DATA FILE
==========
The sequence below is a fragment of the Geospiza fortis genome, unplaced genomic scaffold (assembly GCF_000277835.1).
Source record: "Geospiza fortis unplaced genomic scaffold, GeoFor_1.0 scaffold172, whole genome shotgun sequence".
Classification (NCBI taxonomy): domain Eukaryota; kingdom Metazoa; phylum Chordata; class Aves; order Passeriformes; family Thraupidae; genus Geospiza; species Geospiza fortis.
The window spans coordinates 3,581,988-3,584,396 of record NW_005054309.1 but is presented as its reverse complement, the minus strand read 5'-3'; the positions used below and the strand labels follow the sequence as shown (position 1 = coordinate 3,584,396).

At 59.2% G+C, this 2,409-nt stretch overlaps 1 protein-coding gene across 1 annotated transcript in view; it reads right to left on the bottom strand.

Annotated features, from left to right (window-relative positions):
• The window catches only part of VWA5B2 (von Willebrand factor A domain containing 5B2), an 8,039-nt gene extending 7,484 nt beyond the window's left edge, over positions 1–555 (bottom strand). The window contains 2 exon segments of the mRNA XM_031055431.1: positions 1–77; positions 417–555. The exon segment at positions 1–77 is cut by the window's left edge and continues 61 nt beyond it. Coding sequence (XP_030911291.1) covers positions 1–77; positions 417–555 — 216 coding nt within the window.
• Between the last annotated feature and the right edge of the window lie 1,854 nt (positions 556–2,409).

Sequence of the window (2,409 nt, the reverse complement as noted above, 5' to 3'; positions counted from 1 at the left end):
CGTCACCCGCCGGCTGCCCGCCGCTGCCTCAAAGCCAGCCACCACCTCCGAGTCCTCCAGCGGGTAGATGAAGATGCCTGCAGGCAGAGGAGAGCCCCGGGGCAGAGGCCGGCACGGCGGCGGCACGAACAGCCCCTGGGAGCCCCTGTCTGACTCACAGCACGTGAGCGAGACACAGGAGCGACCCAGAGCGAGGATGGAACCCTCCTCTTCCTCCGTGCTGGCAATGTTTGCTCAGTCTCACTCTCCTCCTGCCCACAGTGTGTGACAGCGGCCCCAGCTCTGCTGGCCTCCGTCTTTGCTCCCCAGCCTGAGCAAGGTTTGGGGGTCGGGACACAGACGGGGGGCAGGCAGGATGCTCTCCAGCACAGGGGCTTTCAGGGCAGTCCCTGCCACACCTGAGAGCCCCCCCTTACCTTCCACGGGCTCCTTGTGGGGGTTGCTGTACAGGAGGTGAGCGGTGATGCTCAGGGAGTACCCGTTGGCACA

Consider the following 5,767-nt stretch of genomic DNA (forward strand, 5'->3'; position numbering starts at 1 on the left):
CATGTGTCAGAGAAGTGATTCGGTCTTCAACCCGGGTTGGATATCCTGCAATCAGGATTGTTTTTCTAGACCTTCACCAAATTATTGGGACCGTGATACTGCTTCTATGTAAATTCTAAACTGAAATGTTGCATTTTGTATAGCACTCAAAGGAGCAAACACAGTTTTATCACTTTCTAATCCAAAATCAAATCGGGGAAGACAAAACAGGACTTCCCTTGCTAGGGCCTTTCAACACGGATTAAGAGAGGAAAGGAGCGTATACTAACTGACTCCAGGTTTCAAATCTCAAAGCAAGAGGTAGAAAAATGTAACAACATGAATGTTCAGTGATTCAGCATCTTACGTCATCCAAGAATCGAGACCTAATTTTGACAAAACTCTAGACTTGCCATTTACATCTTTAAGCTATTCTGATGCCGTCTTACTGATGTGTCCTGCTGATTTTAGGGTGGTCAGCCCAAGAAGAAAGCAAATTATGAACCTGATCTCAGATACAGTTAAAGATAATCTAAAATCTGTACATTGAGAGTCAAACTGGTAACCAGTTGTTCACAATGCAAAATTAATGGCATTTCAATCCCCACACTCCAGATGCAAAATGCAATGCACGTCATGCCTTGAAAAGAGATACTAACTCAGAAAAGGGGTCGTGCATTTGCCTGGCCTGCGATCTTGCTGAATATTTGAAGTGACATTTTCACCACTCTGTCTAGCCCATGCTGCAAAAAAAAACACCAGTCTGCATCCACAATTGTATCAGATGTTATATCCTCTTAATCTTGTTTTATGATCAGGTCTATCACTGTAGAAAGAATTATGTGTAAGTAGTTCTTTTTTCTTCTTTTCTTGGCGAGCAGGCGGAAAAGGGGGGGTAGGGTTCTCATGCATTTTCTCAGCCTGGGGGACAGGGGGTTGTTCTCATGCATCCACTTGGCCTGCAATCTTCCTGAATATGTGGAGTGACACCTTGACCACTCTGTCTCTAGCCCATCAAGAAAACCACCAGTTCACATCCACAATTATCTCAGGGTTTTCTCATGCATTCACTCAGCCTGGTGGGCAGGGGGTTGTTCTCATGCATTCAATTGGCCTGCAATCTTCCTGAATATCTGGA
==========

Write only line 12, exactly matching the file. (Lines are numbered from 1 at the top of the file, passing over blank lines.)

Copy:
CATGTGTCAGAGAAGTGATTCGGTCTTCAACCCGGGTTGGATATCCTGCAATCAGGATTGTTTTTCTAGACCTTCACCAAATTATTGGGACCGTGATACTGCTTCTATGTAAATTCTAAACTGAAATGTTGCATTTTGTATAGCACTCAAAGGAGCAAACACAGTTTTATCACTTTCTAATCCAAAATCAAATCGGGGAAGACAAAACAGGACTTCCCTTGCTAGGGCCTTTCAACACGGATTAAGAGAGGAAAGGAGCGTATACTAACTGACTCCAGGTTTCAAATCTCAAAGCAAGAGGTAGAAAAATGTAACAACATGAATGTTCAGTGATTCAGCATCTTACGTCATCCAAGAATCGAGACCTAATTTTGACAAAACTCTAGACTTGCCATTTACATCTTTAAGCTATTCTGATGCCGTCTTACTGATGTGTCCTGCTGATTTTAGGGTGGTCAGCCCAAGAAGAAAGCAAATTATGAACCTGATCTCAGATACAGTTAAAGATAATCTAAAATCTGTACATTGAGAGTCAAACTGGTAACCAGTTGTTCACAATGCAAAATTAATGGCATTTCAATCCCCACACTCCAGATGCAAAATGCAATGCACGTCATGCCTTGAAAAGAGATACTAACTCAGAAAAGGGGTCGTGCATTTGCCTGGCCTGCGATCTTGCTGAATATTTGAAGTGACATTTTCACCACTCTGTCTAGCCCATGCTGCAAAAAAAAACACCAGTCTGCATCCACAATTGTATCAGATGTTATATCCTCTTAATCTTGTTTTATGATCAGGTCTATCACTGTAGAAAGAATTATGTGTAAGTAGTTCTTTTTTCTTCTTTTCTTGGCGAGCAGGCGGAAAAGGGGGGGTAGGGTTCTCATGCATTTTCTCAGCCTGGGGGACAGGGGGTTGTTCTCATGCATCCACTTGGCCTGCAATCTTCCTGAATATGTGGAGTGACACCTTGACCACTCTGTCTCTAGCCCATCAAGAAAACCACCAGTTCACATCCACAATTATCTCAGGGTTTTCTCATGCATTCACTCAGCCTGGTGGGCAGGGGGTTGTTCTCATGCATTCAATTGGCCTGCAATCTTCCTGAATATCTGGA